On Oct. 27, Essena O’Neill, an 18-year-old with an Instagram account that had over 500,000 followers, deleted over 2,000 posts and altered the captions of the remaining photos with descriptions that pointed out her truth behind each shot. Each of the 96 remaining posts were now captioned to point out the complete madness behind the Instagram modeling industry, and how unhealthy and self-destructive it is to those under its control, according to O’Neill.
O’Neill did not stop at just Instagram, however, quickly striking out at such social media sites as Tumblr and Twitter for contributing to the widespread epidemic of a need for social acceptance. She called for those who supported her cause to quit all social media, and went on to create a website, www.letsbegamechangers.com, that explained the reasoning behind her movement.
The main issues that many are finding with O’Neill’s bold statements, however, are their generality in the face of an obviously complex issue and the inherent contradictory nature of her sudden change in character.
In the wake of O’Neill’s announcement, Bonny Rebecca, a friend of O’Neill’s, made a public comment on Tumblr that read, “Essena has put out all this information about what SOME instagramers are like…I have been left with everyone comparing us and thinking that she is implying those concepts are relevant to my account…thats NEVER what I have been about.”
A major fault in the accusations raised by Essena is that they treat the online community as one whole, and consider her own personal experience to be representative of the over-arching experience of every individual that has ever liked a tweet or posted a selfie.
Is there some truth to her statements? Absolutely.
But has every member of Instagram felt an insatiable need for likes and attention?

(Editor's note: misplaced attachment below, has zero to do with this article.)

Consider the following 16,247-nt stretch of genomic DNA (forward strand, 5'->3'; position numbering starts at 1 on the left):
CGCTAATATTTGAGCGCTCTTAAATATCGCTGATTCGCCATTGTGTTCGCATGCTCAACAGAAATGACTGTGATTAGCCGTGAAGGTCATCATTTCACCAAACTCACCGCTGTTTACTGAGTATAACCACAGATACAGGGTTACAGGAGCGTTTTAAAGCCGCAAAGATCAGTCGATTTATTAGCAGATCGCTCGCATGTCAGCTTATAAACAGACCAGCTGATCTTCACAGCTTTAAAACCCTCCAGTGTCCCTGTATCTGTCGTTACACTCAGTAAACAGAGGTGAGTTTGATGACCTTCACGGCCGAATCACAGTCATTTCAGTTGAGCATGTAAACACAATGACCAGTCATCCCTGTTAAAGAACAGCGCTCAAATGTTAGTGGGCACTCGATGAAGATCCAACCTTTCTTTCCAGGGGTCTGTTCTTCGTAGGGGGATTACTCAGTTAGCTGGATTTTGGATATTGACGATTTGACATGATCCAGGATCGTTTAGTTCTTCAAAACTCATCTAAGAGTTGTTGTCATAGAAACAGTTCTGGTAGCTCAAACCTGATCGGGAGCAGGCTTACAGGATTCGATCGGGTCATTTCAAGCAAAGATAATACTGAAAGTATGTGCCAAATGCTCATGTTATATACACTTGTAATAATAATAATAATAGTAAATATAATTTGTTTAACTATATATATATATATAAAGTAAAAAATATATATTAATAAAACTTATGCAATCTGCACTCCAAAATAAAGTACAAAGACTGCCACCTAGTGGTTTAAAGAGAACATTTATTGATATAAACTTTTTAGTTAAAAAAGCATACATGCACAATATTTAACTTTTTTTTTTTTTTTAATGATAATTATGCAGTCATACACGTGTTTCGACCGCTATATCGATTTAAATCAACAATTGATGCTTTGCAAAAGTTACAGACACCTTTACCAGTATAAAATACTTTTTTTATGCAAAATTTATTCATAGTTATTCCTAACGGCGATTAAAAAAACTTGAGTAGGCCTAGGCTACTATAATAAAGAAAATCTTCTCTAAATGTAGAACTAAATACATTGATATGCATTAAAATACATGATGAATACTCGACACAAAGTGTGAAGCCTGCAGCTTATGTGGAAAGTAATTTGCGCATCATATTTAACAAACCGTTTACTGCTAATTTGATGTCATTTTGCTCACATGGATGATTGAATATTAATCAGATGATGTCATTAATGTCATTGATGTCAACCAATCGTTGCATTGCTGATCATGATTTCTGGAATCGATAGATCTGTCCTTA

Some statements are simply too bold to be made.
With O’Neill’s creation of a website in which she can share her videos and opinions with the world, many have begun to draw the conclusion that perhaps O’Neill has an unquenchable need for a public spotlight. O’Neill, of course, has condemned all such claims.
In fact, her website’s homepage states, “I’m over this mainstream world and the mainstream way we use the internet,” yet her site has a subscriber email service in which those who choose to follow it may be made aware whenever she posts something new, and her posts have the option to be shared on other social media sites, including Twitter and Tumblr.
O’Neill has undoubtedly brought light to a very real issue that has surfaced as a result of the fairly recent explosion of social media, but the methods in which she chose to do so are questionable at best. Those who support what she has to say have given her praise like no other, while those who find her to be contradictory have regarded her as nothing more than a teenager who is vying for attention.
In any case, Essena’s message at its core is something that is very important to keep in mind with the ever-increasing expansion of social media, and the results of her social experiment will speak volumes for the overall success of her feat, contradictory or heroic.